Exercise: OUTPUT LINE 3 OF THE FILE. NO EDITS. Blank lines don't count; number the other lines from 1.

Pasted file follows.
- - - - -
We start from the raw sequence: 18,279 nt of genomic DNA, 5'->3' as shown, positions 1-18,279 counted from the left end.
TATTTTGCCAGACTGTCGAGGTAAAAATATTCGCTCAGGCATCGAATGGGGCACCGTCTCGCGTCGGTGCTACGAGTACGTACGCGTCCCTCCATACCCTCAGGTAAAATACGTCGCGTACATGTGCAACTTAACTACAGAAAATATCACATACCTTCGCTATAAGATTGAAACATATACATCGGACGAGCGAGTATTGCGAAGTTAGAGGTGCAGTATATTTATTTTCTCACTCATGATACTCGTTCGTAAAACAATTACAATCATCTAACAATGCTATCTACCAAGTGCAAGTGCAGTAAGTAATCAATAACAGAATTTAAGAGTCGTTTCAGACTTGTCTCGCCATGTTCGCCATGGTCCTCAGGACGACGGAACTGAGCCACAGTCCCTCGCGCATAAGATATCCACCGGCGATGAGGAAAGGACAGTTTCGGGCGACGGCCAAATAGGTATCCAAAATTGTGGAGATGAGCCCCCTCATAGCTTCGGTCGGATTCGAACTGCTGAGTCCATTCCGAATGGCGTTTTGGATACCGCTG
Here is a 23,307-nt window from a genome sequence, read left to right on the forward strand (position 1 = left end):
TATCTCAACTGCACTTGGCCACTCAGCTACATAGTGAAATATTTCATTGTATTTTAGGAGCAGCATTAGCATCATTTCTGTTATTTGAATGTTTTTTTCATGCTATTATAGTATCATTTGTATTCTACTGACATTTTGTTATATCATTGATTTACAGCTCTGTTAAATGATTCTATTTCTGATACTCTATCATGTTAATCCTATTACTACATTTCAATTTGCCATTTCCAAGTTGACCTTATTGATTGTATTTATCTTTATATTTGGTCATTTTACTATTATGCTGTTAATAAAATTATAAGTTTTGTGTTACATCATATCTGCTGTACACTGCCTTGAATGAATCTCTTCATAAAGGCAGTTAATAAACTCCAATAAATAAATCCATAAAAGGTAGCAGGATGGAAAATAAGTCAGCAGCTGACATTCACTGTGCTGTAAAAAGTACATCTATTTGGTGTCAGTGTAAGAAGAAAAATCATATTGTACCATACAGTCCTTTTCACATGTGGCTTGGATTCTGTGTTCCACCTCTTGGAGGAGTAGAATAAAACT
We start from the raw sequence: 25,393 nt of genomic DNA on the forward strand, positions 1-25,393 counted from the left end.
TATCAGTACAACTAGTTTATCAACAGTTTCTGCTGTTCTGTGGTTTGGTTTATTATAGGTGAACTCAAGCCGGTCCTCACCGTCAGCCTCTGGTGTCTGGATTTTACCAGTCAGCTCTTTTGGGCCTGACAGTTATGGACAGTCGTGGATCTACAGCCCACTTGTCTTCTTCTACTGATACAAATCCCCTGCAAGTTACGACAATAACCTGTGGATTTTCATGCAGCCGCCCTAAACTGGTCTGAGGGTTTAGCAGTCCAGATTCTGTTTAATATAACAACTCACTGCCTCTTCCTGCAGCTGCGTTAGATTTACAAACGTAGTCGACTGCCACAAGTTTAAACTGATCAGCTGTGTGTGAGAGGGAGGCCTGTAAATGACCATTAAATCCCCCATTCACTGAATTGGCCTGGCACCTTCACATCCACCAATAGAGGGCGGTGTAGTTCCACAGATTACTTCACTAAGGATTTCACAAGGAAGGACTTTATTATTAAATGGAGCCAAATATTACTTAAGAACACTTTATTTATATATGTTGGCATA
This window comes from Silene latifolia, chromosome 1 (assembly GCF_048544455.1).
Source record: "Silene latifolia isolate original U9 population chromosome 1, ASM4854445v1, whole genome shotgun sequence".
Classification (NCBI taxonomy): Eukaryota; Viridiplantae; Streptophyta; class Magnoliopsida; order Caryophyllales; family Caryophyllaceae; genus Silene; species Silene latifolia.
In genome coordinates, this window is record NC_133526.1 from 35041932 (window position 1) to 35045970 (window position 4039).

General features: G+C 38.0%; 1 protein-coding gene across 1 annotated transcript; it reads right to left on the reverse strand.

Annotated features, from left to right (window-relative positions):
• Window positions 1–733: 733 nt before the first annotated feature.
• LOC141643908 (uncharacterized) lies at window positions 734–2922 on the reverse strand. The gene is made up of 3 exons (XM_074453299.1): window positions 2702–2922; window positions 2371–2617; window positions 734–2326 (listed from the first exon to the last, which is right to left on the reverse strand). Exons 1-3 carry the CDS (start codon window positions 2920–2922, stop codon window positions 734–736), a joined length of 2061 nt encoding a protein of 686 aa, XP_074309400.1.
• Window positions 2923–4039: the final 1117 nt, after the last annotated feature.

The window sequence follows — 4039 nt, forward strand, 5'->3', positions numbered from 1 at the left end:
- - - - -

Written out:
Here is a 23,307-nt window from a genome sequence, read left to right on the forward strand (position 1 = left end):